06:44pm Friday 22 September 2017

Surgeons Say Assistance of Robotic Arm Device Customizes Partial Knee Replacement Surgery, Restoring Natural Function

This is the only robotic arm of its kind in the northeast Florida area, according to these surgeons.

    VIDEO ALERT: Additional audio and video resources, including comments by Dr. Ortiguera describing the surgery, are available on the Mayo Clinic News Blog.

They say the device helps them preserve much more of the knee than was possible previously, which makes the resurfacing surgery an excellent option for people who experience moderate inflammation and pain in one side of their knee due to age-related wear and tear.

“This device allows us to be precise in removing as little bone as feasible, replacing it with a small implant that mimics the healthy knee surface,” says Mary I. O’Connor, M.D., Chair of the Department of Orthopedic Surgery at Mayo Clinic, Jacksonville.

Because the robotic surgical procedure is less invasive than other surgical techniques, patients may have a quicker recovery, according to Dr. O’Connor.

Patients who benefit from partial knee replacement surgery tend to be younger, which is why preserving the natural knee structure is so important, adds orthopedic surgeon Cedric Ortiguera, M.D. “Osteoarthritis, which occurs when cartilage wears down, can lead to more widespread degenerative knee disease,” says Dr. Ortiguera. “So when you take away as little bone as possible in this robot-arm-assisted procedure, you can replace the entire knee at some point years into the future, if needed.

“This is one option for younger patients experiencing knee pain — perhaps from athletic overuse or from arthritis — who are not candidates for a total knee replacement.”

The tool also allows surgeons to be even more precise; they are in charge of the robotic arm system, and the robotic arm responds to the surgeon’s guiding hand. In conjunction with CT scans that have been made of a patient’s knee, the robot technology calculates a customized surgical plan that precisely pinpoints where knee bones need to be removed and where an implant that replaces the bone should be placed. Before development of this device, there was the potential for less consistent results with use of the routine manual partial knee surgical instruments, according to Dr. O’Connor.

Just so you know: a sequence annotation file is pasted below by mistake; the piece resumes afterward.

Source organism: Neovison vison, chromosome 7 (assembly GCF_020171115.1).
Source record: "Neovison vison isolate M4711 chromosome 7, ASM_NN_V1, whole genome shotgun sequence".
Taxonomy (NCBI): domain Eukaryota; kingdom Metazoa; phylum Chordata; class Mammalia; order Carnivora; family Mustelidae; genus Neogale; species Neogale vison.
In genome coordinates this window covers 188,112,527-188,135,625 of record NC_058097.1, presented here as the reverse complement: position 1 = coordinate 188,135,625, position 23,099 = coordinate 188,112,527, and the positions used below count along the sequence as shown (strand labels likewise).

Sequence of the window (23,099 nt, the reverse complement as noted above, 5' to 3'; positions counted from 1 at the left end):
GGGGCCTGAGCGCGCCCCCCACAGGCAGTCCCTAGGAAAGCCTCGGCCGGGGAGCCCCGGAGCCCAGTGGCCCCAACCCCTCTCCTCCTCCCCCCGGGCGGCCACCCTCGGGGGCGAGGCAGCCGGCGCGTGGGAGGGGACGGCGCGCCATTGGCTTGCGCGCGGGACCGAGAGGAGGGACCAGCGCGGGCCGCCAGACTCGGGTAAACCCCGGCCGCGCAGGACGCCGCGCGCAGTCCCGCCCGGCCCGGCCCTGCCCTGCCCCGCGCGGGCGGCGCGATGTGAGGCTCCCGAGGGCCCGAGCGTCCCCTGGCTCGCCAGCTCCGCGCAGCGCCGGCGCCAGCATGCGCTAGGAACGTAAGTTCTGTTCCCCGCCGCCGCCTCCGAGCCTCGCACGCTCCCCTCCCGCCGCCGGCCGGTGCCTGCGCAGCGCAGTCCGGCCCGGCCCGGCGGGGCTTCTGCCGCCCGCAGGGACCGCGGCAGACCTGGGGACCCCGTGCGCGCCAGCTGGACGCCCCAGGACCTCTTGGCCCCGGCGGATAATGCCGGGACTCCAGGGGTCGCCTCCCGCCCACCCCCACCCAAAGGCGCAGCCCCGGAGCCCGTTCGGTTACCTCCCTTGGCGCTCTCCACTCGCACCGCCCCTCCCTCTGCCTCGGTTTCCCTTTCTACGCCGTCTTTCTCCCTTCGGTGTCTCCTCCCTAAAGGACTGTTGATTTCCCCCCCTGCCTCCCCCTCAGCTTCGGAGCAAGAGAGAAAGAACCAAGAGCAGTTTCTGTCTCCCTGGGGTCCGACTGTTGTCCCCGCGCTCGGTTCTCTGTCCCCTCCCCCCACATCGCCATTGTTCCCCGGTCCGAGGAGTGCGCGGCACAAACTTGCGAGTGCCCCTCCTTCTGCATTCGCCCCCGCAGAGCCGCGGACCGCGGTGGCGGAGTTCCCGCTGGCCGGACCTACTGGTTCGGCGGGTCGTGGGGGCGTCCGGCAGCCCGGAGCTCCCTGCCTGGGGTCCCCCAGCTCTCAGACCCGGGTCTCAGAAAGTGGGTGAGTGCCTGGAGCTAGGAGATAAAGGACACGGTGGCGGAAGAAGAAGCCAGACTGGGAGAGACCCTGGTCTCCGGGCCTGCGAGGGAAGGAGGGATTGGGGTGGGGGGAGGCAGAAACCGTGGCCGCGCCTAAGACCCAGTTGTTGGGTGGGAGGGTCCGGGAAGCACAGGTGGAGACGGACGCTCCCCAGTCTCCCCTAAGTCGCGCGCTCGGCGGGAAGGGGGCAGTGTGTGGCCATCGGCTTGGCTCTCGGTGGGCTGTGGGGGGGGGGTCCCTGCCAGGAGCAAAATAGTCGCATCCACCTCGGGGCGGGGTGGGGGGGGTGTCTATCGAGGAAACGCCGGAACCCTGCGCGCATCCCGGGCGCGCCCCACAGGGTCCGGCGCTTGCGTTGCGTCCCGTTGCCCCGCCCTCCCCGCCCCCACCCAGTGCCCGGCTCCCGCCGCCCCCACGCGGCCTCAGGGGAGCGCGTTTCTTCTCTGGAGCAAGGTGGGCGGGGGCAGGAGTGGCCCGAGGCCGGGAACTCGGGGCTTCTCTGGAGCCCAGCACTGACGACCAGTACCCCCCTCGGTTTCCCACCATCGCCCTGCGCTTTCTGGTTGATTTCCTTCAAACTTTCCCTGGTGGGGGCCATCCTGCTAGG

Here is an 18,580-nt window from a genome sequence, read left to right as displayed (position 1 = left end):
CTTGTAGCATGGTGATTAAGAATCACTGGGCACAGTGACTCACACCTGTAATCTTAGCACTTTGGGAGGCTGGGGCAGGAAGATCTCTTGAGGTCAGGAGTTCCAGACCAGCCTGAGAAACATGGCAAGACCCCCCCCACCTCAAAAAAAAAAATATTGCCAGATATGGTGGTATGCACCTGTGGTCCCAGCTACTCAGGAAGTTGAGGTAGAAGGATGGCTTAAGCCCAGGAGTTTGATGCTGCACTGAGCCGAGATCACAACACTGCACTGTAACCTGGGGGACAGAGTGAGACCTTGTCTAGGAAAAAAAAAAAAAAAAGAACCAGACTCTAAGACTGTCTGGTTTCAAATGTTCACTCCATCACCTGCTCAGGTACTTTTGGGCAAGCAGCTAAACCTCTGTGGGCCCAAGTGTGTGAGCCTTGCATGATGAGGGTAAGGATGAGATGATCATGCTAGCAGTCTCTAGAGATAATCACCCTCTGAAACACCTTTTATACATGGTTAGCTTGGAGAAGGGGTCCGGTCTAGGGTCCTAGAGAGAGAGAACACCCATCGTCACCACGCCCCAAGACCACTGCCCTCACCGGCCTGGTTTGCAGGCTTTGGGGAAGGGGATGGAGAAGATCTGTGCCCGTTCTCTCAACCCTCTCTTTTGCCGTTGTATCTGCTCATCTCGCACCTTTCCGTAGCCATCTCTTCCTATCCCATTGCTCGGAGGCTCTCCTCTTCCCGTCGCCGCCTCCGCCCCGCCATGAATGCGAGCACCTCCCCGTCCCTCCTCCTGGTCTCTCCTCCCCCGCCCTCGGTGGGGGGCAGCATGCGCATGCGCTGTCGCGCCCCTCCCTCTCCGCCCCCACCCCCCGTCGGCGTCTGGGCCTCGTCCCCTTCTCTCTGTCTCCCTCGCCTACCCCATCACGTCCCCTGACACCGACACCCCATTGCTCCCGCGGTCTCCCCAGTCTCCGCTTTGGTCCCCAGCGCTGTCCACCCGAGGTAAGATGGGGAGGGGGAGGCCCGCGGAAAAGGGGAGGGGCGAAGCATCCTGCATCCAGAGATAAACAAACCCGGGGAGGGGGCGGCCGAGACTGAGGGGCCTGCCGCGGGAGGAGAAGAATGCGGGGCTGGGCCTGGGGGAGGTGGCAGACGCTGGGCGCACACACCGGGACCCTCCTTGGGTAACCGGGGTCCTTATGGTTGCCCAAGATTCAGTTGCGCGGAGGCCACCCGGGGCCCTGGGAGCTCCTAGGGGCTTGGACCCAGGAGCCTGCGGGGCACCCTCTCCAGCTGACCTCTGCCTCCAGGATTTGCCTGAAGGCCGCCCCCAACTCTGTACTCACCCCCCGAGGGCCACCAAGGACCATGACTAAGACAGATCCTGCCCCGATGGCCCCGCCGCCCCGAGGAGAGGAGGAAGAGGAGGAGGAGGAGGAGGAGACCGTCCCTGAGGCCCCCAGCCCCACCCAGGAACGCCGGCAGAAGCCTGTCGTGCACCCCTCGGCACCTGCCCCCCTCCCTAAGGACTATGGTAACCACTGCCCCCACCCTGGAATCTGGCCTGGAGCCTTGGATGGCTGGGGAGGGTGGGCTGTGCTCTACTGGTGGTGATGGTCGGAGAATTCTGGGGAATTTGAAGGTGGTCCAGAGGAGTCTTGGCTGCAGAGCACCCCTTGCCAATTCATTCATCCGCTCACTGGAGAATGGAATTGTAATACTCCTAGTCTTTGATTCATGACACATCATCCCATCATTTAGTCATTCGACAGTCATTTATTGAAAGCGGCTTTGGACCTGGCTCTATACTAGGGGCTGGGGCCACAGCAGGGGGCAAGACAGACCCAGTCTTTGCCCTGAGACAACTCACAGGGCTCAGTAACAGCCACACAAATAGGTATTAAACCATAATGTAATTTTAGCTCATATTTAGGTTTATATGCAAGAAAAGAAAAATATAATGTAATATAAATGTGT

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About Mayo Clinic

Mayo Clinic is the first and largest integrated, not-for-profit group practice in the world. Doctors from every medical specialty work together to care for patients, joined by common systems and a philosophy of “the needs of the patient come first.” More than 3,700 physicians, scientists and researchers, and 50,100 allied health staff work at Mayo Clinic, which has campuses in Rochester, Minn; Jacksonville, Fla; and Scottsdale/Phoenix, Ariz.; and community-based providers in more than 70 locations in southern Minnesota., western Wisconsin and northeast Iowa. These locations treat more than half a million people each year. To obtain the latest news releases from Mayo Clinic, go to www.mayoclinic.org/news. For information about research and education, visit www.mayo.edu. MayoClinic.com (www.mayoclinic.com) is available as a resource for your health stories.


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